Translation and Transliteration
Tomb of the two brothers, Khnum-Nakht and Nekht-Ankh

Body Coffins
 
Note 1 - Hieroglyph are presented vertically and centrally on the front of each coffin
Note 2 - Khnum was worshiped as the Ba of Osiris at Shas-Hetep (close to the modern day Asyut)
 
Canopic Chest, Nekht-Ankh

Canopic Jars, Nekht-Ankh

Canopic Jars of Nekht-Ankh

 

Notes:
Canopic jars are protected by the four sons of Horus, said to be the children and also the 'souls' of Horus. They are also called the 'friends of the king' and assist the deceased monarch in ascending into the sky. Their afterlife mythology led to important roles in the funerary assemblage, particularly in association with canopic jars.
 
Each deity was guarded by one of the funerary goddesses, though there was some variation in this linkage. The group may have been based on the symbolic completeness of the number four alone, but they are often given geographic associations and hence became a kind of regional group.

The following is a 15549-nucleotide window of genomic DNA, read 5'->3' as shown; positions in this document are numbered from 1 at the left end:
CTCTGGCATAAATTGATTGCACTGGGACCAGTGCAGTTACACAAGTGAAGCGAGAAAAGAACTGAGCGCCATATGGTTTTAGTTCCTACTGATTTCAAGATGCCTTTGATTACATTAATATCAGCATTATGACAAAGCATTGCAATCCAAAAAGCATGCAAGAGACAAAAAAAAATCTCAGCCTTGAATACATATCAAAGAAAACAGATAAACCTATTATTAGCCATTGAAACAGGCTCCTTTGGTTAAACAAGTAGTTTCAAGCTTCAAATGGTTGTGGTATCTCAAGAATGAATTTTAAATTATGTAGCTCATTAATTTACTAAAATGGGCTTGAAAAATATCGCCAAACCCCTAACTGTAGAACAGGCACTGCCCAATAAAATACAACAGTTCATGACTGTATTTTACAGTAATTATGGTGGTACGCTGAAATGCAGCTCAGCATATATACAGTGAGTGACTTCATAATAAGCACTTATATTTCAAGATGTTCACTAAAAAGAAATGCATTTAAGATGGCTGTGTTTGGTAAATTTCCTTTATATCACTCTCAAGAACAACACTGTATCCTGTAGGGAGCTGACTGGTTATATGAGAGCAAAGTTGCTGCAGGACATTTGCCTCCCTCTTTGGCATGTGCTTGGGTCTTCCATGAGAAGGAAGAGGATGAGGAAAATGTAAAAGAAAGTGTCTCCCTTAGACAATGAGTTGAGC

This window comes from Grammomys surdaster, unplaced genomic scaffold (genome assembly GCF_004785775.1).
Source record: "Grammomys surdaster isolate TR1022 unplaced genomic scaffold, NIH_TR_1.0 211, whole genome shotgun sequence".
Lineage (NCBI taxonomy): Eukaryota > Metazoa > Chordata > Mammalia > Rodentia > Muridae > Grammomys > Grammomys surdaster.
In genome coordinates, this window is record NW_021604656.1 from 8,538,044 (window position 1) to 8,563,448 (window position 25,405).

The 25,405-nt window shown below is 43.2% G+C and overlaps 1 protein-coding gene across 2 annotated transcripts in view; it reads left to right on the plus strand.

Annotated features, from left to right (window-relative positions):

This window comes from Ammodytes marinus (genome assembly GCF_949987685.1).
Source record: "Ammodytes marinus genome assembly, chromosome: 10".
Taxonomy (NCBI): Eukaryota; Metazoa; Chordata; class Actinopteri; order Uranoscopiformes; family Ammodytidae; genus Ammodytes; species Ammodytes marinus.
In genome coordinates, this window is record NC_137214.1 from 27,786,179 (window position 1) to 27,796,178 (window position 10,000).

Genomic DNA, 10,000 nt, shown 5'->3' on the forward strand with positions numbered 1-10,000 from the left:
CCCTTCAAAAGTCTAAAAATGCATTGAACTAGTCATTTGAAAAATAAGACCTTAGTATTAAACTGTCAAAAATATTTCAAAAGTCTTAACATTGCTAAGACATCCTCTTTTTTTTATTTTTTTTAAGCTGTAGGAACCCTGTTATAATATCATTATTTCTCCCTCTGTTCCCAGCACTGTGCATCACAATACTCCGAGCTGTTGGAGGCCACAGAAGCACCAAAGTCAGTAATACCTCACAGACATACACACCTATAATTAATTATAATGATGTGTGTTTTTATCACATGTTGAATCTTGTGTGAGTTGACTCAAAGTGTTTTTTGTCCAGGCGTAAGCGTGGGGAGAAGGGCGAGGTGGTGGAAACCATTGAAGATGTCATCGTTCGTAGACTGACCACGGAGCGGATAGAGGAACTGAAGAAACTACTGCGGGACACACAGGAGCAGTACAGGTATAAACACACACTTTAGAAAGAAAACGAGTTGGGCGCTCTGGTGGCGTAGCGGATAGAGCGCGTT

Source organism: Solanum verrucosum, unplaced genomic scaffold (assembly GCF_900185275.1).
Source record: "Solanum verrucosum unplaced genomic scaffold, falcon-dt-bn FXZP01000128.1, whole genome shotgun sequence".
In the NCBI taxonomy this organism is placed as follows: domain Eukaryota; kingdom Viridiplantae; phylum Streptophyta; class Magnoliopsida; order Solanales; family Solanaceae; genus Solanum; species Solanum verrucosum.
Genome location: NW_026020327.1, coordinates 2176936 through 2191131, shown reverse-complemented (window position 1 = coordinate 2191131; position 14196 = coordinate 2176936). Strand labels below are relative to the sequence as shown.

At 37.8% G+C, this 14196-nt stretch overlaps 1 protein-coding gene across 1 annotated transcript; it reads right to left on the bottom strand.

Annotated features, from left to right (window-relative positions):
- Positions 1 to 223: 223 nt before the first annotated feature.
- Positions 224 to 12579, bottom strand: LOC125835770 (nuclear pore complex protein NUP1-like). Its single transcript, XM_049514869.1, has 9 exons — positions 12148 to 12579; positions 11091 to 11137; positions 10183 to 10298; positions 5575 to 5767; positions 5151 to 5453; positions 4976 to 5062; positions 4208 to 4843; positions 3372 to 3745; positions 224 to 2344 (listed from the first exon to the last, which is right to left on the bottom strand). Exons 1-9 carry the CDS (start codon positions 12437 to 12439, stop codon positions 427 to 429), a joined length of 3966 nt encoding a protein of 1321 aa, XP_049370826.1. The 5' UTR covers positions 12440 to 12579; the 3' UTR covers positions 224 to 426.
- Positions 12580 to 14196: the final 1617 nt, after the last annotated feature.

The four gods were the:
1. human-headed Imseti who guarded liver (guarded by the goddess Isis)
2. baboon-headed Hapy who guarded lungs (protected by the goddess Nephthys)
3. jackal-headed Duamutef who guarded stomach (often protected by the goddess Neith)
4. falcon-headed Qebesenuef, guardian of intestines (often protected by the goddess Serket). Serket's full title is Serket Hetyt which is translated as 'she who causes the throat to breath' a euphemistic reference to the deadly scorpion. The word throat (Htyt) is represented by the Gardiner F10 symbol (reference Pam Scott, 2006).
The four gods were sometimes depicted on the sides of the canopic chest and had specific symbolic orientations, with:
1. Imseti aligned with the south
2. Hapy with the north
3. Duamutef with the east
4. Qebesenuef with the west
 
They were also depicted on the long sides of coffins and sarcophagi with:
1. Hapy and Qebesenuef being placed on the west side
2. Imseti and Duamutef were placed on the east
Before the 18th Dynasty canopic jars were given human headed stoppers and from the 18th Dynasty they were given the more characteristic representation or human, jackal, hawk and baboon.
 
Main page of the The Two Brothers Khnum-Nakht and Nekht-Ankh
Excavation by W M Flinders Petrie at Der Rifeh

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